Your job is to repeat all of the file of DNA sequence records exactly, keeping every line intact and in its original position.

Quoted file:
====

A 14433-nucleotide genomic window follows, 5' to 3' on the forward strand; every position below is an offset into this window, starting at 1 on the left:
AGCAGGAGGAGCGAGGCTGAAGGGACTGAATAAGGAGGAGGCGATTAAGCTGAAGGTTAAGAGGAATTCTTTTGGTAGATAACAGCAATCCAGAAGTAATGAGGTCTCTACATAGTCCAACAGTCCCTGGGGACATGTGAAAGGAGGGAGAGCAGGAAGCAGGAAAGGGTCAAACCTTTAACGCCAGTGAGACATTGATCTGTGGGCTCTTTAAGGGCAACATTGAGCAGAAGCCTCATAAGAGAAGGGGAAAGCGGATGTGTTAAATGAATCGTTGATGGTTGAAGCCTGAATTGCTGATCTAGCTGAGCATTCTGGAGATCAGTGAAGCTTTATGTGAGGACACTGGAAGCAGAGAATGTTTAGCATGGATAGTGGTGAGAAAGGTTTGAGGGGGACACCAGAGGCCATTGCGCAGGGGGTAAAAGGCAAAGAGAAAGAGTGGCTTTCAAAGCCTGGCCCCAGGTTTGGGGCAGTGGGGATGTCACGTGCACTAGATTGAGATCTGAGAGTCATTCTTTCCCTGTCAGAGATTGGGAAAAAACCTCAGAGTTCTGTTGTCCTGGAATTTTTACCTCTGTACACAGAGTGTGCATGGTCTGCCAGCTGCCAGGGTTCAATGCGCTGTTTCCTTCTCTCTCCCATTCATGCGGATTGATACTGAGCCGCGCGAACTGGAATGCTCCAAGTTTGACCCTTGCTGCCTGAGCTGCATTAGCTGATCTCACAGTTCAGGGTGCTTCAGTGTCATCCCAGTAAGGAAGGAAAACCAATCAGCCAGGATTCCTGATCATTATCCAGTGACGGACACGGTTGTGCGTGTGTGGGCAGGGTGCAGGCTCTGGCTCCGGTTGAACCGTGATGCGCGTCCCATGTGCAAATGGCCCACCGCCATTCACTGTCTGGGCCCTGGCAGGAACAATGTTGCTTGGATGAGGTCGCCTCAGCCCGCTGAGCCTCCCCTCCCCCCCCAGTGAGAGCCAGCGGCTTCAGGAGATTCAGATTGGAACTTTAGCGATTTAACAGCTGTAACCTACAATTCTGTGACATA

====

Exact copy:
A 14433-nucleotide genomic window follows, 5' to 3' on the forward strand; every position below is an offset into this window, starting at 1 on the left:
AGCAGGAGGAGCGAGGCTGAAGGGACTGAATAAGGAGGAGGCGATTAAGCTGAAGGTTAAGAGGAATTCTTTTGGTAGATAACAGCAATCCAGAAGTAATGAGGTCTCTACATAGTCCAACAGTCCCTGGGGACATGTGAAAGGAGGGAGAGCAGGAAGCAGGAAAGGGTCAAACCTTTAACGCCAGTGAGACATTGATCTGTGGGCTCTTTAAGGGCAACATTGAGCAGAAGCCTCATAAGAGAAGGGGAAAGCGGATGTGTTAAATGAATCGTTGATGGTTGAAGCCTGAATTGCTGATCTAGCTGAGCATTCTGGAGATCAGTGAAGCTTTATGTGAGGACACTGGAAGCAGAGAATGTTTAGCATGGATAGTGGTGAGAAAGGTTTGAGGGGGACACCAGAGGCCATTGCGCAGGGGGTAAAAGGCAAAGAGAAAGAGTGGCTTTCAAAGCCTGGCCCCAGGTTTGGGGCAGTGGGGATGTCACGTGCACTAGATTGAGATCTGAGAGTCATTCTTTCCCTGTCAGAGATTGGGAAAAAACCTCAGAGTTCTGTTGTCCTGGAATTTTTACCTCTGTACACAGAGTGTGCATGGTCTGCCAGCTGCCAGGGTTCAATGCGCTGTTTCCTTCTCTCTCCCATTCATGCGGATTGATACTGAGCCGCGCGAACTGGAATGCTCCAAGTTTGACCCTTGCTGCCTGAGCTGCATTAGCTGATCTCACAGTTCAGGGTGCTTCAGTGTCATCCCAGTAAGGAAGGAAAACCAATCAGCCAGGATTCCTGATCATTATCCAGTGACGGACACGGTTGTGCGTGTGTGGGCAGGGTGCAGGCTCTGGCTCCGGTTGAACCGTGATGCGCGTCCCATGTGCAAATGGCCCACCGCCATTCACTGTCTGGGCCCTGGCAGGAACAATGTTGCTTGGATGAGGTCGCCTCAGCCCGCTGAGCCTCCCCTCCCCCCCCAGTGAGAGCCAGCGGCTTCAGGAGATTCAGATTGGAACTTTAGCGATTTAACAGCTGTAACCTACAATTCTGTGACATA